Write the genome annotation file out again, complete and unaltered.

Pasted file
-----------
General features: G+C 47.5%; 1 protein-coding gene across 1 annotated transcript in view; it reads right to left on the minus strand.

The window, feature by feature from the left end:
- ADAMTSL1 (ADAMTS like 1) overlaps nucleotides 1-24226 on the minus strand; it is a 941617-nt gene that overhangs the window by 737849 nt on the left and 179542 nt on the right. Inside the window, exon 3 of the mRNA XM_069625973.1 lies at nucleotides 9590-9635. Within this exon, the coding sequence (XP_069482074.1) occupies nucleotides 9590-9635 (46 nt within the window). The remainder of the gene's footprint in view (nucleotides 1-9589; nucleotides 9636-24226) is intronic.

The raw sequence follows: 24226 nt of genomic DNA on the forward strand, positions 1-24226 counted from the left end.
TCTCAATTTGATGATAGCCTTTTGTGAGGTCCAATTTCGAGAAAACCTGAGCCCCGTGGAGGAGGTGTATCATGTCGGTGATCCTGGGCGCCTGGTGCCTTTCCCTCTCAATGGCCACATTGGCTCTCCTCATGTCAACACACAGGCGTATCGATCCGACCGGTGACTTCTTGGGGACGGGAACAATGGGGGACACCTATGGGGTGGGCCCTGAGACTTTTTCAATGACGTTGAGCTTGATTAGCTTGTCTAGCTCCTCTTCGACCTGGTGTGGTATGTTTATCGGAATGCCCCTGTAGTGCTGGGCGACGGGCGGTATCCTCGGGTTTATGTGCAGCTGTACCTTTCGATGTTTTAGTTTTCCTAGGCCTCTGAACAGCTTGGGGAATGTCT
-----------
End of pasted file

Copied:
General features: G+C 47.5%; 1 protein-coding gene across 1 annotated transcript in view; it reads right to left on the minus strand.

The window, feature by feature from the left end:
- ADAMTSL1 (ADAMTS like 1) overlaps nucleotides 1-24226 on the minus strand; it is a 941617-nt gene that overhangs the window by 737849 nt on the left and 179542 nt on the right. Inside the window, exon 3 of the mRNA XM_069625973.1 lies at nucleotides 9590-9635. Within this exon, the coding sequence (XP_069482074.1) occupies nucleotides 9590-9635 (46 nt within the window). The remainder of the gene's footprint in view (nucleotides 1-9589; nucleotides 9636-24226) is intronic.

The raw sequence follows: 24226 nt of genomic DNA on the forward strand, positions 1-24226 counted from the left end.
TCTCAATTTGATGATAGCCTTTTGTGAGGTCCAATTTCGAGAAAACCTGAGCCCCGTGGAGGAGGTGTATCATGTCGGTGATCCTGGGCGCCTGGTGCCTTTCCCTCTCAATGGCCACATTGGCTCTCCTCATGTCAACACACAGGCGTATCGATCCGACCGGTGACTTCTTGGGGACGGGAACAATGGGGGACACCTATGGGGTGGGCCCTGAGACTTTTTCAATGACGTTGAGCTTGATTAGCTTGTCTAGCTCCTCTTCGACCTGGTGTGGTATGTTTATCGGAATGCCCCTGTAGTGCTGGGCGACGGGCGGTATCCTCGGGTTTATGTGCAGCTGTACCTTTCGATGTTTTAGTTTTCCTAGGCCTCTGAACAGCTTGGGGAATGTCT